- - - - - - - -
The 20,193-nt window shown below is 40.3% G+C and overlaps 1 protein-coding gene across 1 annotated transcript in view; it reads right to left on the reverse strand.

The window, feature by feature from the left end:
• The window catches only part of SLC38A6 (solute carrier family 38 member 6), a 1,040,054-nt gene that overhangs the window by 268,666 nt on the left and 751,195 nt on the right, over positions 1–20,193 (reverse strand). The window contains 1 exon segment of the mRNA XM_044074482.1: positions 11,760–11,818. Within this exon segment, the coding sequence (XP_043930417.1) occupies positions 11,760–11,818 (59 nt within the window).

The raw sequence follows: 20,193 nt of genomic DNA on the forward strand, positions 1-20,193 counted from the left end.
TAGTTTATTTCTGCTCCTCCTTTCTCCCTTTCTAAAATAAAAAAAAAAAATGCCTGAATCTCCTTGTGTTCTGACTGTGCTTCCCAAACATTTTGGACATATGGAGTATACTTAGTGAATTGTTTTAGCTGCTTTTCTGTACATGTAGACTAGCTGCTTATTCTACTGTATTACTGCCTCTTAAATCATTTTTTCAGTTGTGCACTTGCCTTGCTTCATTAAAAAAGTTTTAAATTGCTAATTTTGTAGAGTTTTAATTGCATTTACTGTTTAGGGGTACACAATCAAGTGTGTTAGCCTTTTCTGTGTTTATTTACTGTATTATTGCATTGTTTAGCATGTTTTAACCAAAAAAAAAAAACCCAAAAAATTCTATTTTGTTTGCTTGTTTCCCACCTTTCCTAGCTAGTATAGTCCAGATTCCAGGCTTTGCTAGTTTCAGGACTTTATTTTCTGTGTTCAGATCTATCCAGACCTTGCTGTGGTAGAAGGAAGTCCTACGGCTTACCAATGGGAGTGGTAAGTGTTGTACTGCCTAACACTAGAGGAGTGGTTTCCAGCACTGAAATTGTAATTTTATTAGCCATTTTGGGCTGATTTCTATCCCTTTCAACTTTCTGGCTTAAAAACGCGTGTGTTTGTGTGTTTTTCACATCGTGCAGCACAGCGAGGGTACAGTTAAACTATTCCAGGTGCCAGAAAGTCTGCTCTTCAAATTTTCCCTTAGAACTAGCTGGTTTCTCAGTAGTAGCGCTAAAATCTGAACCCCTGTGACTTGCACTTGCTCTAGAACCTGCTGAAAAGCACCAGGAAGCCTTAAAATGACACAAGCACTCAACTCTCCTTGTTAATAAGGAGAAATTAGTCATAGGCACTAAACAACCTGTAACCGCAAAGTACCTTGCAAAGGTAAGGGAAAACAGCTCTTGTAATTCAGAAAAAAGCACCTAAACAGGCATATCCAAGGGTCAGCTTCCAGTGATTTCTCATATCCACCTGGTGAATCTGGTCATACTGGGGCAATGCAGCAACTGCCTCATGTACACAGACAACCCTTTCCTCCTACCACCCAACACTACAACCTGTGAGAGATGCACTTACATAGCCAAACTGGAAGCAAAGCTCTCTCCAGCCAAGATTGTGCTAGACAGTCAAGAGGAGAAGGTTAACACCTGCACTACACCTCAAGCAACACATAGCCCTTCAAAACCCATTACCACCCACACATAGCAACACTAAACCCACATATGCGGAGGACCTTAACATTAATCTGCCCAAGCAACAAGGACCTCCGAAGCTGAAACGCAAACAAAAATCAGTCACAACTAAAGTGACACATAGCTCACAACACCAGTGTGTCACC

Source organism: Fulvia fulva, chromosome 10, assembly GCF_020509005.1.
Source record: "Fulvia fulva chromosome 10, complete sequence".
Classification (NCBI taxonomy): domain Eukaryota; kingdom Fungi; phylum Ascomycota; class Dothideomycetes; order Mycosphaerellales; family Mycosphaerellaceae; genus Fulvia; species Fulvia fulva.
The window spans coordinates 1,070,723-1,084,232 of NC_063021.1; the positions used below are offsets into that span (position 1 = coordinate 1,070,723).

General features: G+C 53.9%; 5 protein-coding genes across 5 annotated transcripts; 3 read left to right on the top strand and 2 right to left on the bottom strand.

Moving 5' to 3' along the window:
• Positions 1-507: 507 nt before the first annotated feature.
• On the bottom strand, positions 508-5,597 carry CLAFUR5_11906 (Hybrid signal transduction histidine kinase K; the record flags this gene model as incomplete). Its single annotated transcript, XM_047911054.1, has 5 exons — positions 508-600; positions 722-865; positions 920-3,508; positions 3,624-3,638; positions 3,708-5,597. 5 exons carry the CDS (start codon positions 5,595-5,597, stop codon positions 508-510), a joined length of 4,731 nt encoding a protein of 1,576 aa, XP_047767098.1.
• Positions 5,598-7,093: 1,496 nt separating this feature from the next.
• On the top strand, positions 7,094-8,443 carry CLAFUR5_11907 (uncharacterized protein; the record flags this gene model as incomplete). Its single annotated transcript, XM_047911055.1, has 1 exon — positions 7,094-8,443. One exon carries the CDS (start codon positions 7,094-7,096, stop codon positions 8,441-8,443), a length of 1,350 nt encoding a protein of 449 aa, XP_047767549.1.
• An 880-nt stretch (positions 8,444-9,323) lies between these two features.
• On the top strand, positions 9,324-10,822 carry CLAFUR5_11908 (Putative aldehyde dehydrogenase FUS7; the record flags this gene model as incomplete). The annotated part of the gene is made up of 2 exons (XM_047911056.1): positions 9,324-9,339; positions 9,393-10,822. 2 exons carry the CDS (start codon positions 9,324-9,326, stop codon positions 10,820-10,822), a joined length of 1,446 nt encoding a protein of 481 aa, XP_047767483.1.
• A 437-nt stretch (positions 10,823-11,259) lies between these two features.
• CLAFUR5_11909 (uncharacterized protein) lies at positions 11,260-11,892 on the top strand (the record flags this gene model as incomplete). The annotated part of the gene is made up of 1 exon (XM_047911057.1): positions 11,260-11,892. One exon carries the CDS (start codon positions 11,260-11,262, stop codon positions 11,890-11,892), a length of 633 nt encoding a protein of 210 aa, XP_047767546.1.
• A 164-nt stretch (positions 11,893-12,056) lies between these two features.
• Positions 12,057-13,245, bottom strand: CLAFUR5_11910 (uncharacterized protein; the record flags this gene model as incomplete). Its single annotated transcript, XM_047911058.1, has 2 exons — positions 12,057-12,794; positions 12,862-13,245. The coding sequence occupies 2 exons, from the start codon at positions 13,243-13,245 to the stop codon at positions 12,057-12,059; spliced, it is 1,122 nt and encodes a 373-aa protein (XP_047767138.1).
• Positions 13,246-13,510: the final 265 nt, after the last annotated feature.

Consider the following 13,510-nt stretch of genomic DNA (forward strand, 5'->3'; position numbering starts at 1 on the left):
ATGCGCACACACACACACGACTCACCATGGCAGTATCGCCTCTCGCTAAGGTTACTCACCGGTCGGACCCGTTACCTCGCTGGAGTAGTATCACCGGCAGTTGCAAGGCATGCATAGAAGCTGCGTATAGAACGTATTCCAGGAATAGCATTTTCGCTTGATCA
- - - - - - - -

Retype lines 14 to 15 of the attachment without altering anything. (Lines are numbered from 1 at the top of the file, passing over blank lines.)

• Positions 5,598-7,093: 1,496 nt separating this feature from the next.
• On the top strand, positions 7,094-8,443 carry CLAFUR5_11907 (uncharacterized protein; the record flags this gene model as incomplete). Its single annotated transcript, XM_047911055.1, has 1 exon — positions 7,094-8,443. One exon carries the CDS (start codon positions 7,094-7,096, stop codon positions 8,441-8,443), a length of 1,350 nt encoding a protein of 449 aa, XP_047767549.1.